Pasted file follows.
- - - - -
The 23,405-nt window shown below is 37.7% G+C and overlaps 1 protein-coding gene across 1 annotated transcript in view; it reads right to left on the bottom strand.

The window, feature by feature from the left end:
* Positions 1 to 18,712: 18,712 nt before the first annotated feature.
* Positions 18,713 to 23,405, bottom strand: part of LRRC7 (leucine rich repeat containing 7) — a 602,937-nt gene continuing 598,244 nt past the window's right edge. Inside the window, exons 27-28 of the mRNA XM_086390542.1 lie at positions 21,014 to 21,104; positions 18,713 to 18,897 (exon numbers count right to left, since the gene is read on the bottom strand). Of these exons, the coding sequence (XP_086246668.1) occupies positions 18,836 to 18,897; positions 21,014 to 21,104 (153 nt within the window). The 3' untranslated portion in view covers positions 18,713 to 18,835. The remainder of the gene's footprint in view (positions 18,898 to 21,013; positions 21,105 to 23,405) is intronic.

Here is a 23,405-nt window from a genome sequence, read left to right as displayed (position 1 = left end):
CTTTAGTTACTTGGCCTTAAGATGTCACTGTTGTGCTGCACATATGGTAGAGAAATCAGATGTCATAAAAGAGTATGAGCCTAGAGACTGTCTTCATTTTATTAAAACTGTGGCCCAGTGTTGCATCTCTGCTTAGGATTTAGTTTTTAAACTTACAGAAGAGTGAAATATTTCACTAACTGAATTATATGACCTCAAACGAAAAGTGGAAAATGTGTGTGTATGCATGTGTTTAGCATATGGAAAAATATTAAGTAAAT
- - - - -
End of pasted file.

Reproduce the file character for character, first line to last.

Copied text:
The 23,405-nt window shown below is 37.7% G+C and overlaps 1 protein-coding gene across 1 annotated transcript in view; it reads right to left on the bottom strand.

The window, feature by feature from the left end:
* Positions 1 to 18,712: 18,712 nt before the first annotated feature.
* Positions 18,713 to 23,405, bottom strand: part of LRRC7 (leucine rich repeat containing 7) — a 602,937-nt gene continuing 598,244 nt past the window's right edge. Inside the window, exons 27-28 of the mRNA XM_086390542.1 lie at positions 21,014 to 21,104; positions 18,713 to 18,897 (exon numbers count right to left, since the gene is read on the bottom strand). Of these exons, the coding sequence (XP_086246668.1) occupies positions 18,836 to 18,897; positions 21,014 to 21,104 (153 nt within the window). The 3' untranslated portion in view covers positions 18,713 to 18,835. The remainder of the gene's footprint in view (positions 18,898 to 21,013; positions 21,105 to 23,405) is intronic.

Here is a 23,405-nt window from a genome sequence, read left to right as displayed (position 1 = left end):
CTTTAGTTACTTGGCCTTAAGATGTCACTGTTGTGCTGCACATATGGTAGAGAAATCAGATGTCATAAAAGAGTATGAGCCTAGAGACTGTCTTCATTTTATTAAAACTGTGGCCCAGTGTTGCATCTCTGCTTAGGATTTAGTTTTTAAACTTACAGAAGAGTGAAATATTTCACTAACTGAATTATATGACCTCAAACGAAAAGTGGAAAATGTGTGTGTATGCATGTGTTTAGCATATGGAAAAATATTAAGTAAAT